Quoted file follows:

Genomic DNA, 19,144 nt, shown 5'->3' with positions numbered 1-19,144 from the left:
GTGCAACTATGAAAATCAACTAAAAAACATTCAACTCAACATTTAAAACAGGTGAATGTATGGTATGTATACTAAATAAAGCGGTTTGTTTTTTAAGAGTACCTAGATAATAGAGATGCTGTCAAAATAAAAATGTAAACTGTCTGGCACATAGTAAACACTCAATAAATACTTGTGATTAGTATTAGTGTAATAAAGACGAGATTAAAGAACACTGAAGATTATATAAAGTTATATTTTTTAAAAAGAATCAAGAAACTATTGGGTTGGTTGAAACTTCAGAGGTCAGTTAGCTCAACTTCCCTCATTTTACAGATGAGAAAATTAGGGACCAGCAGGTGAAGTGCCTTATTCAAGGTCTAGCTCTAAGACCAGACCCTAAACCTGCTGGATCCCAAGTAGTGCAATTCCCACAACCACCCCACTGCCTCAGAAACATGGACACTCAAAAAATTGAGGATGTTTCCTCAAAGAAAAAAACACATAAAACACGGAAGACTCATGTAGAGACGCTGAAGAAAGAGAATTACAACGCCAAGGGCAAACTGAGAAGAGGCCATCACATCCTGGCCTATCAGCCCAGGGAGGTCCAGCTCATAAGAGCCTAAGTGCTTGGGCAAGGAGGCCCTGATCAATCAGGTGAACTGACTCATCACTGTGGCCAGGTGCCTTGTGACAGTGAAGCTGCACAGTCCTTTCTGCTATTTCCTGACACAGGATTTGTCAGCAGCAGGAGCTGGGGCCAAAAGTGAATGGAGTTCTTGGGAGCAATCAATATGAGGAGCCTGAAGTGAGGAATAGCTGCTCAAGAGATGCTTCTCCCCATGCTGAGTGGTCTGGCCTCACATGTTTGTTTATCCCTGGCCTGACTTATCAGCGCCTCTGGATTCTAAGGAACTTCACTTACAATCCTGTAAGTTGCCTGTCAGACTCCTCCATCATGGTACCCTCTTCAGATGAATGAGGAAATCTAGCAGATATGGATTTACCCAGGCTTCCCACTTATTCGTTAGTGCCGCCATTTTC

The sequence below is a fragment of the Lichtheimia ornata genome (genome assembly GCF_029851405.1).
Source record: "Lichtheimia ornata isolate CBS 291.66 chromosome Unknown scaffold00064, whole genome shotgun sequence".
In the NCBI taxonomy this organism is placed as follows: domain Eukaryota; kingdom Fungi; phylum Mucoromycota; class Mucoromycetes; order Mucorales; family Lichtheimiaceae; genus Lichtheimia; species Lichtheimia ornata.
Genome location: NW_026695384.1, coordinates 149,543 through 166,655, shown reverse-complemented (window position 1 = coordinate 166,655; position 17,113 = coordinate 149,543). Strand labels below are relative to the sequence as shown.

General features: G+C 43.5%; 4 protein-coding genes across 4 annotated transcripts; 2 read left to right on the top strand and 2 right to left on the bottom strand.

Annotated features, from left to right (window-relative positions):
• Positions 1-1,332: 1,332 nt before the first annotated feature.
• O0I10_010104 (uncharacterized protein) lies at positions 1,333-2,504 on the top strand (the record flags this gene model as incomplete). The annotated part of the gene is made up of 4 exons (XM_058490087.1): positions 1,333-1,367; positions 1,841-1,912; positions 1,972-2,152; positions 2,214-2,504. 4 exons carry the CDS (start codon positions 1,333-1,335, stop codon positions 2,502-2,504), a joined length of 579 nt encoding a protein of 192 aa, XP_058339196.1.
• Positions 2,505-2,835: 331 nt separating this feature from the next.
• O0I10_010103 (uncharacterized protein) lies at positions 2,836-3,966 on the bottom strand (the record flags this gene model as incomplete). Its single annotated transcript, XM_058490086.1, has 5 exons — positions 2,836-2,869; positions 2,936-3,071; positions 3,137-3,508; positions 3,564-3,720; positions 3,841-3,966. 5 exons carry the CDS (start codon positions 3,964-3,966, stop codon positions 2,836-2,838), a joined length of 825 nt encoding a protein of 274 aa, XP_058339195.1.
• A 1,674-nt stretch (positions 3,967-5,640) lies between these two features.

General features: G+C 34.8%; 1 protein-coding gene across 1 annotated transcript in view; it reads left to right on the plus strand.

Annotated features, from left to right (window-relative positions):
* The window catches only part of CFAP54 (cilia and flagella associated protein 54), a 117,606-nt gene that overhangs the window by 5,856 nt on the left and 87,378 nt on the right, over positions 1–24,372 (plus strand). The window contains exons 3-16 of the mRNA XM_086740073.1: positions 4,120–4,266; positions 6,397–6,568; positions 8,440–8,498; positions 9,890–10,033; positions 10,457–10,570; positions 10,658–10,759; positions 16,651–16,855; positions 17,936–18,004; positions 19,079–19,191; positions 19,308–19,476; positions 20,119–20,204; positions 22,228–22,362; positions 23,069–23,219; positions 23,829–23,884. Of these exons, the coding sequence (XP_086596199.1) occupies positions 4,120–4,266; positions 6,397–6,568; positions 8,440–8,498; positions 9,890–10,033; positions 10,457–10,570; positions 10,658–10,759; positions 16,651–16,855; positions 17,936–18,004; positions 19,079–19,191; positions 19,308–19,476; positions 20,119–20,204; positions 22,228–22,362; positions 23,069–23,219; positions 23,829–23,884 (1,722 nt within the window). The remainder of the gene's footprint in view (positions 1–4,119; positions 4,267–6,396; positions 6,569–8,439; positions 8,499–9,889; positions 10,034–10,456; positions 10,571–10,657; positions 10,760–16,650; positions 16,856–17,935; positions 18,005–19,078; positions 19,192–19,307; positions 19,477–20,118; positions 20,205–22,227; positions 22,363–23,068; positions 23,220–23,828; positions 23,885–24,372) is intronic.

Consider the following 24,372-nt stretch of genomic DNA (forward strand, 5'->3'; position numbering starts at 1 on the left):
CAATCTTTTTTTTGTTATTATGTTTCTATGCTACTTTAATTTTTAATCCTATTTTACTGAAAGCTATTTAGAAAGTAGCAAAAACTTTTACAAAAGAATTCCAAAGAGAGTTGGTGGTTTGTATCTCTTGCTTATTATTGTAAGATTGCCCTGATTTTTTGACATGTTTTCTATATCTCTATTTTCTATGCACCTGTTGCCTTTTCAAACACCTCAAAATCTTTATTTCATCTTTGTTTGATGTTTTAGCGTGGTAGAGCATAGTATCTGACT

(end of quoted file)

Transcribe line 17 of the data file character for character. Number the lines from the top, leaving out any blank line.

Consider the following 24,372-nt stretch of genomic DNA (forward strand, 5'->3'; position numbering starts at 1 on the left):